Earl Grey Tea Cookies
makes 2 dozen

1 cup all purpose flour
1/4 cup sugar
1/4 cup powdered sugar
1 tablespoon Earl Grey tea leaves, which equals 3 tea bags
1/4 teaspoon salt
1/2 teaspoon vanilla extract
1 teaspoon water
1/2 cup unsalted butter, room temperature and definitely not melted

Preheat oven to 375°F. Pulse together all the dry ingredients in a food processor or, if you’re in Bamfield and don’t have one, just mash things together with a fork, until well mixed.  The finer the tea leaves, the better, so bagged tea worked better than loose-leaf, just like the blog I found this on recommended.

Add the wet ingredients (vanilla, water, and butter). Mash together with a fork, then use your hands to knead out a buttery dough. Form the dough into a log onto a piece of parchment paper. Wrap the paper around and roll the log smooth. Chill in the freezer for at least 30 minutes, up to an hour.  The colder this is when you cut it, the easier it is to cut.  The dough is very crumbly, so colder is better (but don’t leave overnight…that was a mistake.  Then the dough is rock-hard and needs to be thawed).

When chilled, slice the log into 1/3-inch thick pieces. Place on baking sheets and bake until the edges are just brown, about 12 minutes. The bottoms tend to burn, so err on the side of under-cooking versus over-cooking.  Let cool on sheets for 5 minutes, then transfer to wire racks.

We theorized that one could use any type of tea leaves for this: chai, rooibos, black, green, white, matcha, or herbal tea.  I opted for the original.  Also, I used Stash Earl Grey when I did it (until I finally finished those off) because it has a really strong citrus-y taste.

So, I made cookies for the potluck.  Only I made them the night before…with friends…and somehow, I still ended up with nothing to bring to the potluck.  Funny how that happens, isn’t it?  Fortunately, Bamfield has lots of wild berries growing around in summer, so I found a suitable replacement.

Salal berries

Salal berries, anyone?  Credit: A Kahn 2012

Recipes from Bamfield: Garlic naan bread

Amanda loves tide poolsby Amanda Kahn

Long days in the lab often mean quick dinners of pasta or cereal, but because many graduate students live right on-site, it’s also possible to schedule more time-intensive meals into a day full of lab work.  After a long day of working with sponges pumping water, handling sponge larvae, and staining tissue sections, a few of us got together for a delicious meal of butter chicken, complete with garlic naan bread.  We made some with, and others without, garlic–both were amazing.

Naan smiles

Naan smiles! Some of us graduate students shaping our naan bread before pan-frying it. Credit: J Mah

Recipe – Garlic Naan Bread

1 package yeast
1 cup warm water
1/4 cup sugar
3 Tbsp milk
1 egg, beaten
2 tsp salt
4-1/2 cups flour
2 tsp garlic (optional)
1/4 cup butter

  1. Check that the yeast works by adding it to the warm water and watching for bubbles or foam to form.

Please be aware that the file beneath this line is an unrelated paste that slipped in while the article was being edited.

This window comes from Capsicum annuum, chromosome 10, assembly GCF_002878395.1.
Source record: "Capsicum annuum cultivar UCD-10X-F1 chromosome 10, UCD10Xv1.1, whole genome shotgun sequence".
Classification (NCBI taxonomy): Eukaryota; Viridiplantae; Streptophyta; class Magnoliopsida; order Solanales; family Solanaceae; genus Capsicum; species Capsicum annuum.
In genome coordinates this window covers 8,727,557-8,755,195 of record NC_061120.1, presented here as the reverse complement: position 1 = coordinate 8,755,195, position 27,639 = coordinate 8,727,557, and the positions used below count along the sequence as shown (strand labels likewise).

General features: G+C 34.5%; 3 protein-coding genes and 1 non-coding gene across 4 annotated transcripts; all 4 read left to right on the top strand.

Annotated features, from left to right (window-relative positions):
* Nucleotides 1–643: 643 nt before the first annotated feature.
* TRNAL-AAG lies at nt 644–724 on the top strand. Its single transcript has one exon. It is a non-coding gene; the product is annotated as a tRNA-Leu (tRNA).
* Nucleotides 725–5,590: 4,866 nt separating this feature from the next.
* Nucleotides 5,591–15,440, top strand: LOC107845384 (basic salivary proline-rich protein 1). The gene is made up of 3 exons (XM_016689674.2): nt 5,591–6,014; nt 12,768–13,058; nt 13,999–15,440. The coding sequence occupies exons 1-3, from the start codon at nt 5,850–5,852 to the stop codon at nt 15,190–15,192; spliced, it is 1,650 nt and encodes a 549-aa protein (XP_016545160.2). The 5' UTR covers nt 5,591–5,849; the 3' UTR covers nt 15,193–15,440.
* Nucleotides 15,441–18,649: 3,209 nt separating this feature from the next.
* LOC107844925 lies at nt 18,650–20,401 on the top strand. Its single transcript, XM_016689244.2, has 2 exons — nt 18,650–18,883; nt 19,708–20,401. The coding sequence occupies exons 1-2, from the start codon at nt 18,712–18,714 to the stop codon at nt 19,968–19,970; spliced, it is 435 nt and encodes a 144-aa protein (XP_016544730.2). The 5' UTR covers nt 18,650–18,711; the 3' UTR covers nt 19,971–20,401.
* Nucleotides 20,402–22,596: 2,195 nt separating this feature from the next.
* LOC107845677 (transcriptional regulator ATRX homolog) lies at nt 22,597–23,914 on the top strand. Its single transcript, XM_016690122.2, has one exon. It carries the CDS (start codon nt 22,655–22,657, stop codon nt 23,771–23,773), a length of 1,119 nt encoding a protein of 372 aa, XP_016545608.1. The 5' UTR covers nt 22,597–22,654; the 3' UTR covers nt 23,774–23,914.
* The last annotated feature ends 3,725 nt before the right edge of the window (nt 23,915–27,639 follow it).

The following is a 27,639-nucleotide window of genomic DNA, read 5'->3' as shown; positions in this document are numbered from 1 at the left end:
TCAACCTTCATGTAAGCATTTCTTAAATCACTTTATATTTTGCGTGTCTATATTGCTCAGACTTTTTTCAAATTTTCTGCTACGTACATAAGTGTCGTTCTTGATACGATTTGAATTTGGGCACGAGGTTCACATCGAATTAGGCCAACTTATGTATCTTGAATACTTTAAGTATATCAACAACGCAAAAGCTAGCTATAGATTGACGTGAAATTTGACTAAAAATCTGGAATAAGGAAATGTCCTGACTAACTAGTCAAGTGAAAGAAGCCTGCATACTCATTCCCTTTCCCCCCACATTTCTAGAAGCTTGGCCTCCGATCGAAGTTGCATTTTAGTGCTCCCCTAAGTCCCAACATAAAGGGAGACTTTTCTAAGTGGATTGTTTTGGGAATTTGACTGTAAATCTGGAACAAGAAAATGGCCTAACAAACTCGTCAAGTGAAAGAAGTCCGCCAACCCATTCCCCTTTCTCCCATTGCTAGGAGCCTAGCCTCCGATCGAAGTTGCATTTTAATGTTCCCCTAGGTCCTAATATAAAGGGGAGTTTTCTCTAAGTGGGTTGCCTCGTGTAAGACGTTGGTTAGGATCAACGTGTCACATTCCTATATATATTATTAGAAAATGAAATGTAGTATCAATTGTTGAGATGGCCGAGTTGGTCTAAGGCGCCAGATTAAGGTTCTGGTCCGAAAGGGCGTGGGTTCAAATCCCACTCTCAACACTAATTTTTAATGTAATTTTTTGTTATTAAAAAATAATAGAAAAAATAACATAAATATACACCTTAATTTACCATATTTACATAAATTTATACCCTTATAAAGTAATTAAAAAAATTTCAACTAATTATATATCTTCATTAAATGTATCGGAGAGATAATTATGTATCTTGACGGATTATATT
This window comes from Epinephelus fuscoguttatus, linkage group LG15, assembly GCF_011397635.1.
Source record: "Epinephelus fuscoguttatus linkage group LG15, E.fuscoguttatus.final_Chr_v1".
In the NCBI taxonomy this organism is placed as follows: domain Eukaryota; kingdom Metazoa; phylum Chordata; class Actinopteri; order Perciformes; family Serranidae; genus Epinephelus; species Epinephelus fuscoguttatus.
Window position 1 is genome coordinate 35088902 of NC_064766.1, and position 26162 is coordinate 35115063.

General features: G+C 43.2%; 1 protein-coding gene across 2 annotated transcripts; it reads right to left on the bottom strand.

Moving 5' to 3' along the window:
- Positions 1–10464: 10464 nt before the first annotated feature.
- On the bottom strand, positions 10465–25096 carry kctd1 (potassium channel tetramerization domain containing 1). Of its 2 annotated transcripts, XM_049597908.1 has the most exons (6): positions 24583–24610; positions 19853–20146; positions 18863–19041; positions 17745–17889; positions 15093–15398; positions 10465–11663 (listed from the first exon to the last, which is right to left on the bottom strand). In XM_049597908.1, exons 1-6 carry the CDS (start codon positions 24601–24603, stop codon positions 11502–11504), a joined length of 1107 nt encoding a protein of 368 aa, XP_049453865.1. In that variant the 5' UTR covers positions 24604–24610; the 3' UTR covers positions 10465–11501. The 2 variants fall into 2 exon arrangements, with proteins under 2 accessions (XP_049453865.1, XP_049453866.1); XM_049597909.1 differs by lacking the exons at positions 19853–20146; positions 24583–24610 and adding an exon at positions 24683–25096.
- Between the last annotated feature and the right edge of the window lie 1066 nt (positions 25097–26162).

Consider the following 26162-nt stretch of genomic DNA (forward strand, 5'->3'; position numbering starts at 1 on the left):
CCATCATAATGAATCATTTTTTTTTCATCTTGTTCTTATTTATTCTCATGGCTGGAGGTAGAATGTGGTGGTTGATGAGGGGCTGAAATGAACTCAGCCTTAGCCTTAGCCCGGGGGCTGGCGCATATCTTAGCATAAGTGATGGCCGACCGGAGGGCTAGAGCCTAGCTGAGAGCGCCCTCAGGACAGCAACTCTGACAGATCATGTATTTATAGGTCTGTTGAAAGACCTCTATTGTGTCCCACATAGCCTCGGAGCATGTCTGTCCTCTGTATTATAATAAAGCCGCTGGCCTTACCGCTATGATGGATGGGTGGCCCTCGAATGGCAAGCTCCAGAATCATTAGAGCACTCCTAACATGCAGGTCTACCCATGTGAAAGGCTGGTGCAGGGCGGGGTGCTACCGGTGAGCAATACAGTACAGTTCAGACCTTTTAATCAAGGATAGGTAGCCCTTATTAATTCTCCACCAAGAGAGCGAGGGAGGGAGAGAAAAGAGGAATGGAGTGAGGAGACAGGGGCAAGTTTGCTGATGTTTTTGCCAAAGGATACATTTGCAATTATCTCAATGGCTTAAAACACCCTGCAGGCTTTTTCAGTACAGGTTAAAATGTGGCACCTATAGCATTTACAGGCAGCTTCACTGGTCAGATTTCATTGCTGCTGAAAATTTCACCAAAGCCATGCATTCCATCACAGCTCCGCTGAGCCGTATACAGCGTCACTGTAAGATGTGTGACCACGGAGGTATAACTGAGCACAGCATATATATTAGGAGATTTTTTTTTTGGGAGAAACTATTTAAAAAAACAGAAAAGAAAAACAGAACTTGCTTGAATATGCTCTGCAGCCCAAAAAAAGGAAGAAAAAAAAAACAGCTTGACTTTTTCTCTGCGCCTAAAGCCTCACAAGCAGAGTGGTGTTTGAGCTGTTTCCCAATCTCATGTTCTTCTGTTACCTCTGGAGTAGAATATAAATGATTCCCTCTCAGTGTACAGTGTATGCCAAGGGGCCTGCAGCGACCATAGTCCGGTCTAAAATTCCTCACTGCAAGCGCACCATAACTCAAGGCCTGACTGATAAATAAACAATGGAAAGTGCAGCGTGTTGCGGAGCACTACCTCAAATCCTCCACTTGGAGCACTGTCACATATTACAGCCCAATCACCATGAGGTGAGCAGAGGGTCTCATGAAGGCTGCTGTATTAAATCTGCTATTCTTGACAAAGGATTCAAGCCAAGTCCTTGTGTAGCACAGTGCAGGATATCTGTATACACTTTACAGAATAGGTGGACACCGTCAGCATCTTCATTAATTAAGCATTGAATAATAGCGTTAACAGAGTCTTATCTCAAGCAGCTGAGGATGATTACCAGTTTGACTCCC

2. Stir in sugar, milk, egg, salt, flour, and garlic (if desired)
  3. Knead 6-8 minutes, then cover and let rise for 1 hour at room temperature.  Maybe go check on your lab experiments, or take a walk on the foreshore.
  4. Flatten golf ball-sized balls of dough as flat as you can, either by punching it flat or using a rolling pin (or if you don’t have one in your variably stocked kitchen, a chilled wine bottle, non-chilled wine bottle, water bottle, or other cylindrical object works just fine).
  5. Heat a skillet to medium heat and melt butter in it.  Add a flattened piece of naan and cook, frequently checking the underside for doneness (golden brown or brown spots–no charring!).


Recipes from Bamfield: Kettle corn

Amanda loves tide poolsby Amanda Kahn

Happy Canadian Thanksgiving!  In the spirit of the holiday, when families get together for a delicious feast and to share in each other’s company, I’ve started a new, periodic post for the blog: Recipes From Bamfield!  In reality, and as mentioned in a previous post, it is very possible to get anything you need in Bamfield.  There are two general stores where you can ask for anything to be special ordered, you could drive out to Port Alberni in just a few hours, or you could order groceries from Safeway to be delivered on the Frances Barkley, a ship that comes into Bamfield on Tuesdays, Thursdays, and Saturdays.

That being said, on most days people just make do with what they have.  And one day, I had a fierce wish for some kettle corn.  There are no farmers markets in Bamfield, so no vendors that make kettle corn in huge vats.  So I looked up how to make kettle corn on the internet and discovered that 1) I had all 3 ingredients required for it, and 2) it is dangerously easy to make! kettle corn

Kettle corn! Credit: (click image to get to the recipe on the website).


1/4 cup vegetable oil
1/4 cup white sugar
1/2 cup unpopped popcorn kernels

Heat the vegetable oil in a large pot over medium heat. Once hot, stir in the sugar and popcorn. Cover, and shake the pot constantly to keep the sugar from burning. Once the popping has slowed to once every 2 to 3 seconds, remove the pot from the heat and continue to shake for a few minutes until the popping has stopped. Pour into a large bowl, and allow to cool, stirring occasionally to break up large clumps.

Oh my gosh, it was so easy!  And perfect–popcorn kernels are available in the west side general store, while sugar and oil are available at both stores.  We ate this with lunch, then made it again in huge quantities for a movie night while watching The Life Aquatic with Steve Zissou, then again for someone’s birthday.  Then again.  And again…